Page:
At first I was committed to doing this with Kate and the only way it seemed possible for us was to do it in stages over a number of years, since Kate wouldn’t be able to get sufficient time off work. As we thought about it and planned it felt more and more right for me just to do it and for Kate to join me for snippets of time when she could. For all that I felt committed to doing this with Kate I now see in retrospect that pilgrimage like the Camino is probably something to be done on one’s own.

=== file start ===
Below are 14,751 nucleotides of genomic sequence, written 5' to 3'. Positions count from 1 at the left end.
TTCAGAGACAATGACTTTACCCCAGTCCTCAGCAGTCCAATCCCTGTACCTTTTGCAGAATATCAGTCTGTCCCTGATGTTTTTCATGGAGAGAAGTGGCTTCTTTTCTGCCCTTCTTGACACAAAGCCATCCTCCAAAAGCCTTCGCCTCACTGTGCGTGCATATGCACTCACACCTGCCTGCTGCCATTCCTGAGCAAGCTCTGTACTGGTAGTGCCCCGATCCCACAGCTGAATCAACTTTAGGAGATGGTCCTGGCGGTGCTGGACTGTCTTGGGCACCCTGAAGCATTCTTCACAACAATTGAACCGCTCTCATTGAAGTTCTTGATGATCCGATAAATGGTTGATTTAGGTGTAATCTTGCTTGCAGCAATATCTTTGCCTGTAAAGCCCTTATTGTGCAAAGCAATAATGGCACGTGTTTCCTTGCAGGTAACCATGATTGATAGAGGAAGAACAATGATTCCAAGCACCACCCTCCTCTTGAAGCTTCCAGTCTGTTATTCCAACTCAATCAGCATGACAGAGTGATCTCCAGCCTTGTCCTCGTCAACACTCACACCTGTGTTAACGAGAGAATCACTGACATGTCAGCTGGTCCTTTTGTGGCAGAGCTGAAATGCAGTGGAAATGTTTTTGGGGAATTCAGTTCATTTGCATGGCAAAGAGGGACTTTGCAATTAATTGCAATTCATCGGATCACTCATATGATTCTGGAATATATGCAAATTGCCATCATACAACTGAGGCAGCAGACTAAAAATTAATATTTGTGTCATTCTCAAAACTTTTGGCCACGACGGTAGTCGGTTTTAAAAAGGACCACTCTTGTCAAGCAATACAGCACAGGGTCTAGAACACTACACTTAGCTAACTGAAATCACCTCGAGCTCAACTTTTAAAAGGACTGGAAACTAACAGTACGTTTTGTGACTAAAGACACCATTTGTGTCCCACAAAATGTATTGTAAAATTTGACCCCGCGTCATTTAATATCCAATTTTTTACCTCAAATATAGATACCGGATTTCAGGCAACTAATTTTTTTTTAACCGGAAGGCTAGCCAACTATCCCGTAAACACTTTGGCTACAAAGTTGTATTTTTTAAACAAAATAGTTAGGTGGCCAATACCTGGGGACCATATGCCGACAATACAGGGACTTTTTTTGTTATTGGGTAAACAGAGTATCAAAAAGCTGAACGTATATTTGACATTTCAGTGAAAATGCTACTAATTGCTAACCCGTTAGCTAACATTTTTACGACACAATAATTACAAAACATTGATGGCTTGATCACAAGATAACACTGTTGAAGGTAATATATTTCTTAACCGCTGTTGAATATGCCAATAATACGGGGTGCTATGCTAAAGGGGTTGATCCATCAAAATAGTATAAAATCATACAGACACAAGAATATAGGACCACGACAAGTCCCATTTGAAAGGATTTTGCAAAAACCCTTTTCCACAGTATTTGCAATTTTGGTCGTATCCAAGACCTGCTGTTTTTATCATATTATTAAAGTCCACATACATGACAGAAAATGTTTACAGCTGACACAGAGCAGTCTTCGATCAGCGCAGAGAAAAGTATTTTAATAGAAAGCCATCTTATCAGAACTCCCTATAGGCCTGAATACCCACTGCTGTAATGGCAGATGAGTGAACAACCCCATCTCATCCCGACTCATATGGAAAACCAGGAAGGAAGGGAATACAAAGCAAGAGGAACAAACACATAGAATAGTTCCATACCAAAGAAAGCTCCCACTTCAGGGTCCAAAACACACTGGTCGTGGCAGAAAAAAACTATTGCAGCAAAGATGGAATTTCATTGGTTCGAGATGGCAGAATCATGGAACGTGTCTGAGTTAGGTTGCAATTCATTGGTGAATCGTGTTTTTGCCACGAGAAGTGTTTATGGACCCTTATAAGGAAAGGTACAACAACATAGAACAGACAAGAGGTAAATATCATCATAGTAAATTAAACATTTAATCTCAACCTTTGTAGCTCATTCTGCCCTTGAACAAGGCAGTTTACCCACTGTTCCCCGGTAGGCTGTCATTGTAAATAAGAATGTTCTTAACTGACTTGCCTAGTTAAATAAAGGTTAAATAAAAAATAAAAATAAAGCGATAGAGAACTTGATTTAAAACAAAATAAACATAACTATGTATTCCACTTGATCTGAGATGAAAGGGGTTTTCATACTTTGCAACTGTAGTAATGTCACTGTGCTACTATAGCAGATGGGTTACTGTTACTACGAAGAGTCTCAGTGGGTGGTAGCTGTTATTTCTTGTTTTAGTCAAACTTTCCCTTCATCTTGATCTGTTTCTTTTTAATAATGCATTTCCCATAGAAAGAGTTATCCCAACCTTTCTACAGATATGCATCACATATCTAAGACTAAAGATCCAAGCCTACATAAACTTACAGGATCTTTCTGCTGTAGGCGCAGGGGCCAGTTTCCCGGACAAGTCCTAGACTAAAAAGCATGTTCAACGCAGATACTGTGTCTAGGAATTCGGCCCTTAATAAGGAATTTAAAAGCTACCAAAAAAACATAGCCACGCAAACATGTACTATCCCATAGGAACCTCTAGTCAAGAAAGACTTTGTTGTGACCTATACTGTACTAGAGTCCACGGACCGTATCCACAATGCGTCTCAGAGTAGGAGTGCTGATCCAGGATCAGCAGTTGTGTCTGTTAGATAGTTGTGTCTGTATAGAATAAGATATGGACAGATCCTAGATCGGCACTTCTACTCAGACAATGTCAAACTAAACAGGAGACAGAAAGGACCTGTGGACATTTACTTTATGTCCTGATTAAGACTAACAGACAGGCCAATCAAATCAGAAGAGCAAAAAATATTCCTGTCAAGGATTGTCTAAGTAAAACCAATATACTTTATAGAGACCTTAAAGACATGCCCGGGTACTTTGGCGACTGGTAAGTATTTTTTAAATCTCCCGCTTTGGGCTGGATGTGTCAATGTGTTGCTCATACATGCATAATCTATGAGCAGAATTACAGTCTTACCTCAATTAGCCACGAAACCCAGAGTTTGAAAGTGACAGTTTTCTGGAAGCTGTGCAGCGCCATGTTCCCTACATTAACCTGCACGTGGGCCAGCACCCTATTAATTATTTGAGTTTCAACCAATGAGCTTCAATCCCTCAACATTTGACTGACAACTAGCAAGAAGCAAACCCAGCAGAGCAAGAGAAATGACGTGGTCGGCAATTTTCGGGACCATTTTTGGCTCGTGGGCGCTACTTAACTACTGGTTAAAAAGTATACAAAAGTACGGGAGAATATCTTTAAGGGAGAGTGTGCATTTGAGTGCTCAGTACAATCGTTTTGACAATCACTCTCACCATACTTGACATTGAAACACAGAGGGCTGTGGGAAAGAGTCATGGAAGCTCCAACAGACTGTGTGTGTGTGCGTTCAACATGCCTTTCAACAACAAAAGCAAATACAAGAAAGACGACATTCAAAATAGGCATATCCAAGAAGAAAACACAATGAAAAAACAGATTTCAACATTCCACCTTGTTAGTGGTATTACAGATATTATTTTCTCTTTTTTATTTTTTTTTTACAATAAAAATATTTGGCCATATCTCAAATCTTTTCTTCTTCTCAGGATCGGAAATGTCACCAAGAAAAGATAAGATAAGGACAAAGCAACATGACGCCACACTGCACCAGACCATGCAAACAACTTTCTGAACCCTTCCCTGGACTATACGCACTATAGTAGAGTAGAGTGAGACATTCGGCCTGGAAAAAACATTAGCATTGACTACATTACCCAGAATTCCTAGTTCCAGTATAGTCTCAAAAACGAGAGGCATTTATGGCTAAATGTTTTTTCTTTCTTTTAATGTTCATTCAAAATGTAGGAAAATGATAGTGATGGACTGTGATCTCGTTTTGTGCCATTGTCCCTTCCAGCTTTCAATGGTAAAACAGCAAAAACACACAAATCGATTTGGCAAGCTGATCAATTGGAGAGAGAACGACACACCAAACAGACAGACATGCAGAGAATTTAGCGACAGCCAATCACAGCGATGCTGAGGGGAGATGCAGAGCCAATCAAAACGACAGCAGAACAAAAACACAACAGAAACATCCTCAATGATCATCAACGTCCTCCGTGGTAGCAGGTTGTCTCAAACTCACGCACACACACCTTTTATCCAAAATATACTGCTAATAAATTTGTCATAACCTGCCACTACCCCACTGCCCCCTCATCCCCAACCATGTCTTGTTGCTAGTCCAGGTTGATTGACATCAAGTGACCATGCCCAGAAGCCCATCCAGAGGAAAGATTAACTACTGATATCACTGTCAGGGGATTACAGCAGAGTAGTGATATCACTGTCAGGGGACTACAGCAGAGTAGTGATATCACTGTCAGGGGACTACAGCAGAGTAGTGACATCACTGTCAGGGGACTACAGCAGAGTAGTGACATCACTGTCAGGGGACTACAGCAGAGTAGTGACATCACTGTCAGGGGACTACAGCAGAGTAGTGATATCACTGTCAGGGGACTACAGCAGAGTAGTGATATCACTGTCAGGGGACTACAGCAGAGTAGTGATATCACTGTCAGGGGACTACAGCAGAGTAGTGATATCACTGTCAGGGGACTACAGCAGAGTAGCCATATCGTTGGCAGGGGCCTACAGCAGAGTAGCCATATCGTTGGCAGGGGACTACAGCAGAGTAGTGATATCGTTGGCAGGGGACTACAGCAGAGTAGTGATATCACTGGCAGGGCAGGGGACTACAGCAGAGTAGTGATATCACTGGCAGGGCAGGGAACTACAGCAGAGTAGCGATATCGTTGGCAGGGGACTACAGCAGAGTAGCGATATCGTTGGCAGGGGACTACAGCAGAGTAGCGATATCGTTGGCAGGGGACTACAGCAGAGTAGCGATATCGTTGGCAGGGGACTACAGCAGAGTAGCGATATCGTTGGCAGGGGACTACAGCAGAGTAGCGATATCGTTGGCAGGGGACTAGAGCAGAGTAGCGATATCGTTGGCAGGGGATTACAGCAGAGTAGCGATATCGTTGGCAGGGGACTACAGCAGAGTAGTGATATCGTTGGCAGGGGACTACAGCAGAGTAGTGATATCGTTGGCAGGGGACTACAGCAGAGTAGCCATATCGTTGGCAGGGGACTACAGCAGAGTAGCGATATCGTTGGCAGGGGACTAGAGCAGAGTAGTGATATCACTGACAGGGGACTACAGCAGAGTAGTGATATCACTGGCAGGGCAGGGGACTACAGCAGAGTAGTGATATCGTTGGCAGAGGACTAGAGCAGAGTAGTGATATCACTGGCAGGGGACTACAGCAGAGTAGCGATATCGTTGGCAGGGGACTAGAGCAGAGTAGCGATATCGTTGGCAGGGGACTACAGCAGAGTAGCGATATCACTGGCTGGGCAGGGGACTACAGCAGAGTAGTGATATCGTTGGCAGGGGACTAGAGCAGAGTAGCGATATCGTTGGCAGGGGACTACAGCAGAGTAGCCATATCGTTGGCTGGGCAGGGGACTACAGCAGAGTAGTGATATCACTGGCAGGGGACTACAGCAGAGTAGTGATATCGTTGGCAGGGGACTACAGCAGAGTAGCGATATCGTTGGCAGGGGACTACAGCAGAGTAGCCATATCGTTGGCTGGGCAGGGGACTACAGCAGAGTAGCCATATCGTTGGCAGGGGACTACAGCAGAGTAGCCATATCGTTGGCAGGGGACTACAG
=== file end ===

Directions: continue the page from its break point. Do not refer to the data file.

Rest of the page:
There is a degree to which couple’s or groups can overpower the unique exchange that takes place amongst the pilgrim community. I once saw one couple on bicycle pilgrimage. They were dressed in identical gear from top to toe even down to the silly camera’s they had attached to their helmets. They looked slightly comical but as a double act they also seemed to announce to the pilgrim community that they were a self contained unit. I certainly feel that the pilgrimage experience is different depending on whether you walk alone or with another. Both are valid of course, and whilst being in company with a partner does not preclude encounters with strangers there is a kind of democratic conviviality amongst the pilgrim community that overcomes the potential loneliness of the solitary walker – you are a solitary walker amongst a host of solitary walkers and therefore you are part of a community, a community that can become friendly, warm and hospitable very quickly. As someone put it to me, “I met that chap for the first time this morning and in half an hour I had his entire life history”. Such a comment can be both horrifying and refreshing depending on your perspective or indeed your mood on the day in which you have such an encounter with an open hearted pilgrim keen to off load his life’s story and his troubles to a listening ear.